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Regulatory Insanity: How The Bureaucrats Rule
We know that we’re really dating ourselves, but back in the 50s and 60s, there was a weekly political news show called The Ev and Charlie Show. And yes, they had them in the ’50s. It was a bit like Crossfire, except that they understood the concept of good manners, and the two Senators, Everett Dirkson, and Charles Halleck were both Republicans.
Dirkson was a gravelly-voiced smooth-tongued Senator from Illinois who died in 1969. He made a statement that is still one of the most famous and much-quoted statements when it comes to government taxing and spending:
“A billion here and a billion there, pretty soon you’re talking about real money.”
Dirkson was considered a conservative when it came to fiscal matters, but socially liberal, and when it came to social matters he voted consistently to expand regulations. He also thought Nixon was one of the most influential men governing the country. Which was true, but more on that later.
It makes one wonder how anyone can be intellectually honest and think that expanding the size of government with increasing regulations will cost less money, or be spent more wisely by bureaucrats than the people of America.
Perhaps the statement he should have posed is this:
A few regulations here and a few regulations there and the first thing you know you have tyranny.
There actually are people, while noting the downside to regulations, who claim regulations create jobs, economic stability, and growth, at least that’s what they say. While it’s irrational to think any society can function effectively without some regulatory impact, I think it’s more than appropriate to ask… Just how many regulations does a society need? Is there a limit? How many regulations can be imposed on society before they become detrimental?
Dan Mitchell makes some worthwhile observations regarding growth and sane regulatory policy in his article, The Pro-Growth Impact of Deregulation. Then there’s the massiveness and complexity of all these regulations.
Take a look at the analysis of “The Regulatory Plan and Unified Agenda of Federal Regulations” Ten Thousand Commandments 2021 – Chapter 8, and you begin to see just how complex and convoluted all of this is. Completed Rules, Active Rules, Long Term Rules, Economically Significant Rules, etc.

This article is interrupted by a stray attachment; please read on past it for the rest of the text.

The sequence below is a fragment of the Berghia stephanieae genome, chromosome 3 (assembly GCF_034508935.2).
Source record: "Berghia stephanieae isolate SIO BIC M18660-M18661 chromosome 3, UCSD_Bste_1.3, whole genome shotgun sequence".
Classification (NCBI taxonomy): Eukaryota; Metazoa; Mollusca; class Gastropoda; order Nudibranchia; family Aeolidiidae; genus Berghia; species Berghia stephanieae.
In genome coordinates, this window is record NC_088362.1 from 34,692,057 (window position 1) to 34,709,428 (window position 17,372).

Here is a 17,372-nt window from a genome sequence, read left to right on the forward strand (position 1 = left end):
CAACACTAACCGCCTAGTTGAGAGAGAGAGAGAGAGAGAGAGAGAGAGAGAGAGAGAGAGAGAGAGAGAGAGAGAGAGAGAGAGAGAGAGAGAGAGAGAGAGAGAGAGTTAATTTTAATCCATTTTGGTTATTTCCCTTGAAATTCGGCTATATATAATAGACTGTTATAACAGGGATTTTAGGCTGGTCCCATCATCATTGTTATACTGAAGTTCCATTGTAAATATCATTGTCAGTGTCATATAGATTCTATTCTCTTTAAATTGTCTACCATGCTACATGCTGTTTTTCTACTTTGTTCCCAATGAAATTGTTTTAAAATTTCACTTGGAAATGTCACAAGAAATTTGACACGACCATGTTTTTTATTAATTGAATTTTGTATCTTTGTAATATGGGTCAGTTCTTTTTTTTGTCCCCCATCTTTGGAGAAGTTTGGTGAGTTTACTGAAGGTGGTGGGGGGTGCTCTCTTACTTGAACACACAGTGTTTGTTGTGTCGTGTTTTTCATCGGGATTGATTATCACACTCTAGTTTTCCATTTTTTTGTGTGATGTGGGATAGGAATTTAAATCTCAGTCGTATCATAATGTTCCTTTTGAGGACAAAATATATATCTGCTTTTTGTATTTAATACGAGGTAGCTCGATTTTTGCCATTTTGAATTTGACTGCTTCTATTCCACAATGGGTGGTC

According to the Competitive Enterprise Institute, in 2019, regulations (in effect hidden taxes) were estimated to cost the American public $1.9 trillion. Higher than all the corporate and personal income taxes combined. The cost per household? $14,615 dollars annually. To make an interesting comparison… If the regulatory state was an independent country, that would make them the ninth-largest economy in the world.
Here’s a list of the number of laws and regulations passed between 2003 and 2020. Between 2002 and 1989 there were 63,284 rules imposed on the nation by the Administrative State. We’ll tell you what, we’ll come back to that.
> Here’s the table for federal regulations from 1936 to 2020 with additional “eyes rolling back into your head” charts.
In 2013 the United States Congress was criticized for not getting things done. Congress “only” passed 65 new laws. Of course, we have to understand that one year they passed over three hundred new laws.
What is really important to understand is when new laws are passed the baton of power is passed from the Congress to the permanent bureaucracies, whose function is to make even more laws called – “rules”! In 2013 there was an average of 56 new regulations resulting from each law passed totaling 3659 new laws called – “rules”! That multiplier has been as low as 12 per new law, but that was in 2006 when Congress passed 321 new laws. If you average out the multipliers over the last ten years the average multiplier is 25.36.
So, what’s the rest of the story?
In parts two and three we will prove to you that there is a “deep state,” but it really is not in the depth of government, it is right out front. We have known folks who have served in the highest realms of government hoping to make a difference. The power, however, lies in the huge number of unelected bureaucrats and the red tape they create stymying efforts by short-term appointees within cabinet sections of the government.
The current administration may be excused from this series of discussions as they do not battle any part of the so-called deep state. They are in fact the representatives of the deep state which seized power by hook or by crook. While our story is kind of depressing to the point of being comical in part three we will pose a solution… that’s if the nation has the guts to undertake it.
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